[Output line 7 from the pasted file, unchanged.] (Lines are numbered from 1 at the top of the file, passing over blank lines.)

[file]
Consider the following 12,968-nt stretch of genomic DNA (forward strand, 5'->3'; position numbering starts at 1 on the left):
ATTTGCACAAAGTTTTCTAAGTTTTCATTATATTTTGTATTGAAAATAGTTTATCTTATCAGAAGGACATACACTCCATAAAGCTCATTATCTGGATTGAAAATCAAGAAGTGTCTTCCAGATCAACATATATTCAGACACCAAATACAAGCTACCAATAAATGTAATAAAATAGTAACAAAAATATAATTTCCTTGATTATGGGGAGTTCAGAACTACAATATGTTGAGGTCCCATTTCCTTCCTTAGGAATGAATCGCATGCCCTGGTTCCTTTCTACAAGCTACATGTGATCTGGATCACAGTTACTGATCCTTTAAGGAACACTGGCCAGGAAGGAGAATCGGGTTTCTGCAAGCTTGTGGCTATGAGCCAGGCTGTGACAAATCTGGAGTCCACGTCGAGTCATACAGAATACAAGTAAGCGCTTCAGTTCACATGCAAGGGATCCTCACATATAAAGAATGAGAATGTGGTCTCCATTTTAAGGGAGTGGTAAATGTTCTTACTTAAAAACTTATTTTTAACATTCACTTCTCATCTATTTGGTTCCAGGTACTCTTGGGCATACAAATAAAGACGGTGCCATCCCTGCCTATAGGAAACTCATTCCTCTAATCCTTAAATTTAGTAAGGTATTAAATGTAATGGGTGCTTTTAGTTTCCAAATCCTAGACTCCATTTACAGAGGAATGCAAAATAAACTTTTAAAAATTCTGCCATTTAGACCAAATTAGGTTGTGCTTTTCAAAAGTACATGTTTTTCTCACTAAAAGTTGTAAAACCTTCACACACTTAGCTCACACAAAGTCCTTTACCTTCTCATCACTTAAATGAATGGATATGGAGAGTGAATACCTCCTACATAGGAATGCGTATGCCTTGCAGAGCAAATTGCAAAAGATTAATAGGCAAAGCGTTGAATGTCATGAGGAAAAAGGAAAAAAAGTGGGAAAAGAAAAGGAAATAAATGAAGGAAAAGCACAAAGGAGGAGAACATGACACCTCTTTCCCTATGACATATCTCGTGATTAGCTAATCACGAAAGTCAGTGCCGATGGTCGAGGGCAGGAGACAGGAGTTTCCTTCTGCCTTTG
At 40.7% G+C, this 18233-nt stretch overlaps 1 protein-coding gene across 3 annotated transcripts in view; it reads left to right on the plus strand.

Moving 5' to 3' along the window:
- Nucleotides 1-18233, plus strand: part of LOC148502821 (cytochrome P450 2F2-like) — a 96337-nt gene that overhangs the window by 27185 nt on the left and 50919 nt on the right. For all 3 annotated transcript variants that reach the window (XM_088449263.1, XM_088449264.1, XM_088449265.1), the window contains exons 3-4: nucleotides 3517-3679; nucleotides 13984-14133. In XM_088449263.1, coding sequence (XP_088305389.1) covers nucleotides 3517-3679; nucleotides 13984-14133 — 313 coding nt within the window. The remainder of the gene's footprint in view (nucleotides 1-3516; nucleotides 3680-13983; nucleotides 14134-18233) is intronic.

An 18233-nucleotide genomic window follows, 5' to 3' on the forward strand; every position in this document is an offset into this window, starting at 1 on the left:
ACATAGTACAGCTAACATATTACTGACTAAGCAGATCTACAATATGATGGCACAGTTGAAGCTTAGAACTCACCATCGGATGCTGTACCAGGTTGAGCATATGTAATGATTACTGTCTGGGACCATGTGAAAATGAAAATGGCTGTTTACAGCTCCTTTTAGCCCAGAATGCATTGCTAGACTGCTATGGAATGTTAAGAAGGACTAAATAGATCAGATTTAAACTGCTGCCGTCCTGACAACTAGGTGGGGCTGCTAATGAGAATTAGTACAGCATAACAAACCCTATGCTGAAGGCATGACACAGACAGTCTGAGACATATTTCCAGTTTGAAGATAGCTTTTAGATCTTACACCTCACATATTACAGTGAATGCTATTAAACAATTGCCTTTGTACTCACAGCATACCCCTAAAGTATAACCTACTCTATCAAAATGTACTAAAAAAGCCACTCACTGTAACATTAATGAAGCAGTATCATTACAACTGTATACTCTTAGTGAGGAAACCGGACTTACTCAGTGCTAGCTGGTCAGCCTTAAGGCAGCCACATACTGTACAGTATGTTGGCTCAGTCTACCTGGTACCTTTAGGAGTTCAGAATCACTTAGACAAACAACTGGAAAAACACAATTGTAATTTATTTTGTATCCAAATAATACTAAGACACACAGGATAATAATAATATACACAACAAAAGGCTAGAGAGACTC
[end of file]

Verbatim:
ACATAGTACAGCTAACATATTACTGACTAAGCAGATCTACAATATGATGGCACAGTTGAAGCTTAGAACTCACCATCGGATGCTGTACCAGGTTGAGCATATGTAATGATTACTGTCTGGGACCATGTGAAAATGAAAATGGCTGTTTACAGCTCCTTTTAGCCCAGAATGCATTGCTAGACTGCTATGGAATGTTAAGAAGGACTAAATAGATCAGATTTAAACTGCTGCCGTCCTGACAACTAGGTGGGGCTGCTAATGAGAATTAGTACAGCATAACAAACCCTATGCTGAAGGCATGACACAGACAGTCTGAGACATATTTCCAGTTTGAAGATAGCTTTTAGATCTTACACCTCACATATTACAGTGAATGCTATTAAACAATTGCCTTTGTACTCACAGCATACCCCTAAAGTATAACCTACTCTATCAAAATGTACTAAAAAAGCCACTCACTGTAACATTAATGAAGCAGTATCATTACAACTGTATACTCTTAGTGAGGAAACCGGACTTACTCAGTGCTAGCTGGTCAGCCTTAAGGCAGCCACATACTGTACAGTATGTTGGCTCAGTCTACCTGGTACCTTTAGGAGTTCAGAATCACTTAGACAAACAACTGGAAAAACACAATTGTAATTTATTTTGTATCCAAATAATACTAAGACACACAGGATAATAATAATATACACAACAAAAGGCTAGAGAGACTC